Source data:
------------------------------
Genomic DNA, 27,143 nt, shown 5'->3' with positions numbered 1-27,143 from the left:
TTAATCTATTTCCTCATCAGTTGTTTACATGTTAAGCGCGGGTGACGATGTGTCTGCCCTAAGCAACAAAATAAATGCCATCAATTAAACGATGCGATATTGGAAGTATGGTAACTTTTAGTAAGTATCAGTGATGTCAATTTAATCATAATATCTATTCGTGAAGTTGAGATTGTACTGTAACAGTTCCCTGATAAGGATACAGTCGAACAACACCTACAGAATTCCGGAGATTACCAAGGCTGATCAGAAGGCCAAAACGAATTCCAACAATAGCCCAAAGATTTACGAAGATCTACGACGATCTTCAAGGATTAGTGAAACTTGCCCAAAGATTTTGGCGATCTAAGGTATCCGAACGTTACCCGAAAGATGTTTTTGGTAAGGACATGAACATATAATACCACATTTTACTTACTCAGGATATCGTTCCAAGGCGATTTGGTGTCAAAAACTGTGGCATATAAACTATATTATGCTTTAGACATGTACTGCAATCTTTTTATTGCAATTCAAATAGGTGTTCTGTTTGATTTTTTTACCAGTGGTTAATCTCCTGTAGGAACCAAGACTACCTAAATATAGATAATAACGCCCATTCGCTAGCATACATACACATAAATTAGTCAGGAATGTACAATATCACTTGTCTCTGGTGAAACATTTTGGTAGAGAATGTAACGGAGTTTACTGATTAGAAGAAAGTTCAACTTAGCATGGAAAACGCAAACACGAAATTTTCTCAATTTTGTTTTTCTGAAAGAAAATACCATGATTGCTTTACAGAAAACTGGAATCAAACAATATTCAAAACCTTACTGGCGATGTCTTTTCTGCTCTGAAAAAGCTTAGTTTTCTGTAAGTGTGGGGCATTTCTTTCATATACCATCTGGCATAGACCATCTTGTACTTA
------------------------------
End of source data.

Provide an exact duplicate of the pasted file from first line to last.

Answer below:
Genomic DNA, 27,143 nt, shown 5'->3' with positions numbered 1-27,143 from the left:
TTAATCTATTTCCTCATCAGTTGTTTACATGTTAAGCGCGGGTGACGATGTGTCTGCCCTAAGCAACAAAATAAATGCCATCAATTAAACGATGCGATATTGGAAGTATGGTAACTTTTAGTAAGTATCAGTGATGTCAATTTAATCATAATATCTATTCGTGAAGTTGAGATTGTACTGTAACAGTTCCCTGATAAGGATACAGTCGAACAACACCTACAGAATTCCGGAGATTACCAAGGCTGATCAGAAGGCCAAAACGAATTCCAACAATAGCCCAAAGATTTACGAAGATCTACGACGATCTTCAAGGATTAGTGAAACTTGCCCAAAGATTTTGGCGATCTAAGGTATCCGAACGTTACCCGAAAGATGTTTTTGGTAAGGACATGAACATATAATACCACATTTTACTTACTCAGGATATCGTTCCAAGGCGATTTGGTGTCAAAAACTGTGGCATATAAACTATATTATGCTTTAGACATGTACTGCAATCTTTTTATTGCAATTCAAATAGGTGTTCTGTTTGATTTTTTTACCAGTGGTTAATCTCCTGTAGGAACCAAGACTACCTAAATATAGATAATAACGCCCATTCGCTAGCATACATACACATAAATTAGTCAGGAATGTACAATATCACTTGTCTCTGGTGAAACATTTTGGTAGAGAATGTAACGGAGTTTACTGATTAGAAGAAAGTTCAACTTAGCATGGAAAACGCAAACACGAAATTTTCTCAATTTTGTTTTTCTGAAAGAAAATACCATGATTGCTTTACAGAAAACTGGAATCAAACAATATTCAAAACCTTACTGGCGATGTCTTTTCTGCTCTGAAAAAGCTTAGTTTTCTGTAAGTGTGGGGCATTTCTTTCATATACCATCTGGCATAGACCATCTTGTACTTA